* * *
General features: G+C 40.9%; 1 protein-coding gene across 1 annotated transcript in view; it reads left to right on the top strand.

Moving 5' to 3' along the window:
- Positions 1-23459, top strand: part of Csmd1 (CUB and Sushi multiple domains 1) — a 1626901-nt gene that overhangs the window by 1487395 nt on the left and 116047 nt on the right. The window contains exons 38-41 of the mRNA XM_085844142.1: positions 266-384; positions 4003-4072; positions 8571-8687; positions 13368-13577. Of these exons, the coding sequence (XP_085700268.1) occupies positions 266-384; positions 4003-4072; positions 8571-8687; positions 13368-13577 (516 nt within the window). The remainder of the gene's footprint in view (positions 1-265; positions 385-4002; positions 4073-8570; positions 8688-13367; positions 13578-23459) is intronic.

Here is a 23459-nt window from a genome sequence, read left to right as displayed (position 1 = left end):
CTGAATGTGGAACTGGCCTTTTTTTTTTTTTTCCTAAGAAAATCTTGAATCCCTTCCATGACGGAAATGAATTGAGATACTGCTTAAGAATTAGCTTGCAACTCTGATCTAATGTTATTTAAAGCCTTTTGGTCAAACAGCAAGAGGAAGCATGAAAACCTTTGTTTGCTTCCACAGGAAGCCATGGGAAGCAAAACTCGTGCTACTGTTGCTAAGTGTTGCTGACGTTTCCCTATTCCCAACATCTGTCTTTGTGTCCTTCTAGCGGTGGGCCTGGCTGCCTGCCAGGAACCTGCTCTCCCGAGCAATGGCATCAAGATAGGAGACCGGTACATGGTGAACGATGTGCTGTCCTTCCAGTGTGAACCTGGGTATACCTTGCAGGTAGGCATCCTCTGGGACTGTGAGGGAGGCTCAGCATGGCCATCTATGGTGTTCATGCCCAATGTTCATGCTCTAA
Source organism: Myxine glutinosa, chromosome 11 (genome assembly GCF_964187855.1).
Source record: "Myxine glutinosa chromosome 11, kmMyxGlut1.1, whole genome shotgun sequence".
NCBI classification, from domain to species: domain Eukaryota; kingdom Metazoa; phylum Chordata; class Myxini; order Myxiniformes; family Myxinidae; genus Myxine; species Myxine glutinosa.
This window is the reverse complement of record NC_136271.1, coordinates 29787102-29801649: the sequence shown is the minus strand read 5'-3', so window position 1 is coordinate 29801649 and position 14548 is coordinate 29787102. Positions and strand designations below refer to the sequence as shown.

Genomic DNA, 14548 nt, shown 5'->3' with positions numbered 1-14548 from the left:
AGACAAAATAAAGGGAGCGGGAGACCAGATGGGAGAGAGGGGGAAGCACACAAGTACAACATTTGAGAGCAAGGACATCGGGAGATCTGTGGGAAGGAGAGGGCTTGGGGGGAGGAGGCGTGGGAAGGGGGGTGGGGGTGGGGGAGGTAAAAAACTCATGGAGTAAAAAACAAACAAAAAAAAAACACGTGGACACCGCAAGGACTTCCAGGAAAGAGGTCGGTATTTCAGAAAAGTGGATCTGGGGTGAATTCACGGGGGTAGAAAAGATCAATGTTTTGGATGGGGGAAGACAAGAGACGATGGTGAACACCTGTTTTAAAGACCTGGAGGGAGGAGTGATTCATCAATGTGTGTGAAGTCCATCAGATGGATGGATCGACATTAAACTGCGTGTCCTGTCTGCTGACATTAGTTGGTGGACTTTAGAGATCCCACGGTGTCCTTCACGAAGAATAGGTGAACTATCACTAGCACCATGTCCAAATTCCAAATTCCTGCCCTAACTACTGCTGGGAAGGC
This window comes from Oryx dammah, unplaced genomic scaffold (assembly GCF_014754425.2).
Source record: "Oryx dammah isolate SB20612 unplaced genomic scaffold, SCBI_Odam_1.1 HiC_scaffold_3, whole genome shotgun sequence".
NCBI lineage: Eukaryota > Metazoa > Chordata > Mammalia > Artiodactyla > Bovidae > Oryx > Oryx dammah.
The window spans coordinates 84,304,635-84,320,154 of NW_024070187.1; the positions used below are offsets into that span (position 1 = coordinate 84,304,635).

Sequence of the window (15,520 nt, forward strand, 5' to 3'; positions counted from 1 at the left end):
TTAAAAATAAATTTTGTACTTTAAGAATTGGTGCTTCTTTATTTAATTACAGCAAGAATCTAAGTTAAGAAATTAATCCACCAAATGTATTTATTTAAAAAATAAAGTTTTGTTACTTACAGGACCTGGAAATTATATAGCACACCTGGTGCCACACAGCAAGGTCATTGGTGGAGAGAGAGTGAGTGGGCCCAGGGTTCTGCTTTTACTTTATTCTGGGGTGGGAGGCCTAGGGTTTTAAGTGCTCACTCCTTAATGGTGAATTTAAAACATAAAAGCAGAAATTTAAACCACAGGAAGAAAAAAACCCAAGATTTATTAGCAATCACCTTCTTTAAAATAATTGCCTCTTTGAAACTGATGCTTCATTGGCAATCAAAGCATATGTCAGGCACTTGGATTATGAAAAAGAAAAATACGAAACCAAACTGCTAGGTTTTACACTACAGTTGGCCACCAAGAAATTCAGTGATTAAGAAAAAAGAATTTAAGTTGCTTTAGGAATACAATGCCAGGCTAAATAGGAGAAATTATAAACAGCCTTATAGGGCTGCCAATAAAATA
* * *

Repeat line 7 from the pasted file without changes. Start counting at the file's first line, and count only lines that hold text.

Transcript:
Source record: "Myxine glutinosa chromosome 11, kmMyxGlut1.1, whole genome shotgun sequence".